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Costly plan would harm public schools
As expected, the centerpiece of Gov. Kim Reynolds’ Condition of the State speech Tuesday was a call for state lawmakers to provide publicly funded scholarships for private school students. What wasn’t expected is the sweeping scope of the governor’s latest proposal.
Reynolds would provide $7,598 scholarships to families based on income levels during the first two years of her plan. That’s equal to per-pupil state funding provided to public schools. In year one, the plan would cost an estimated $107 million.
But in year three, every Iowa student would be eligible for a scholarship. The cost of such a broad scholarship plan is sure to be high, transferring state dollars to private schools that would otherwise go to public schools attended by the vast majority of Iowa’s students.
Reynolds claims Republicans’ election victories produced a mandate for such action on what she calls school choice. But the governor didn’t campaign on making every Iowa student eligible for scholarships. Last year, the governor proposed 10,000 scholarships at roughly $5,500 per student. That was the plan she ran on and now has dramatically expanded.
Reynolds did unveil some plans to help public schools, including making state resources available to struggling school districts. As part of her scholarship plan, public schools would receive $1,200 for any student who opts to leave a public school district for a private school, and for any student who lives in the district and attends a private school.
But those measures are unlikely to make up for dollars lost to scholarships. And the governor’s budget plan provides just a 2.5 percent increase in state aid to public schools while also building a $2 billion ending balance. Lawmakers must hedge their budgetary bets as tax cuts passed in recent years take effect, potentially eroding revenues.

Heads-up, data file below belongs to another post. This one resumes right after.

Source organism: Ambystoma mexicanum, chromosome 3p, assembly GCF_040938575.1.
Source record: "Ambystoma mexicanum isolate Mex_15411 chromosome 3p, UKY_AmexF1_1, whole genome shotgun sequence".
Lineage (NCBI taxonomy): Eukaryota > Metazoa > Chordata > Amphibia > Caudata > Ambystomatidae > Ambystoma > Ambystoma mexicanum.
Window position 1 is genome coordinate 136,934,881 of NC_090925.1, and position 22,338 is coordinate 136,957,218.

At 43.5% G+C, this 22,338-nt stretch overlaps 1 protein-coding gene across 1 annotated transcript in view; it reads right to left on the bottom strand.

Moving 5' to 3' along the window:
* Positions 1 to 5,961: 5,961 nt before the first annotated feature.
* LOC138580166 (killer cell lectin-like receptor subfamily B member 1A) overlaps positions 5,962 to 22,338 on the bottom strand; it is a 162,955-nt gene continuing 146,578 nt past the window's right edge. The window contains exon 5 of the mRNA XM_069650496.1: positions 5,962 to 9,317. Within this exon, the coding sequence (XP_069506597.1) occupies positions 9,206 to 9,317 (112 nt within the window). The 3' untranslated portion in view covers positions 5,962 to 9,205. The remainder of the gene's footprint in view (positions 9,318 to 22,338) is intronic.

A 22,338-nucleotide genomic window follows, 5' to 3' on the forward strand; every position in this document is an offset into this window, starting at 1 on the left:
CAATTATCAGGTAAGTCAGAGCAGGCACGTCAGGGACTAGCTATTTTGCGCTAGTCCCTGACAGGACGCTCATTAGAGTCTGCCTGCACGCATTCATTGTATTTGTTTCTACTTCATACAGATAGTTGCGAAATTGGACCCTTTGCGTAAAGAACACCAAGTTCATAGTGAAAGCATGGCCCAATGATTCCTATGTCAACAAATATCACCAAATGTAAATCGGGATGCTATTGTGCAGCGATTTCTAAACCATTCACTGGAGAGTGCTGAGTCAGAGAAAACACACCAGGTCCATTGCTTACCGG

The governor’s scholarship plan is too costly, would eventually provide scholarships to families who don’t need them and clearly would do harm to the state’s public schools by redirecting scarce resources. That’s especially true in rural districts where no private option is available and enrollments already are declining. It’s a fundamental shift in education policy in a state that once prided itself on the quality of its public schools. The governor has failed to make the case for change.
We’d put more stock in Reynolds’ argument that she wants to improve Iowa’s entire education system if she hadn’t sold her scholarship plan on the campaign trail by attacking public schools. She repeatedly talked of “pornographic” books in school libraries, “woke” curriculum and other scare tactics. She gave away the game. This is more about politics than education.
There’s speculation at the Statehouse that majority Republicans hope to pass the governor’s scholarship plan quickly. That would be wrong and reckless. Iowans deserve time to understand the implications of this legislation and weigh in with their concerns.
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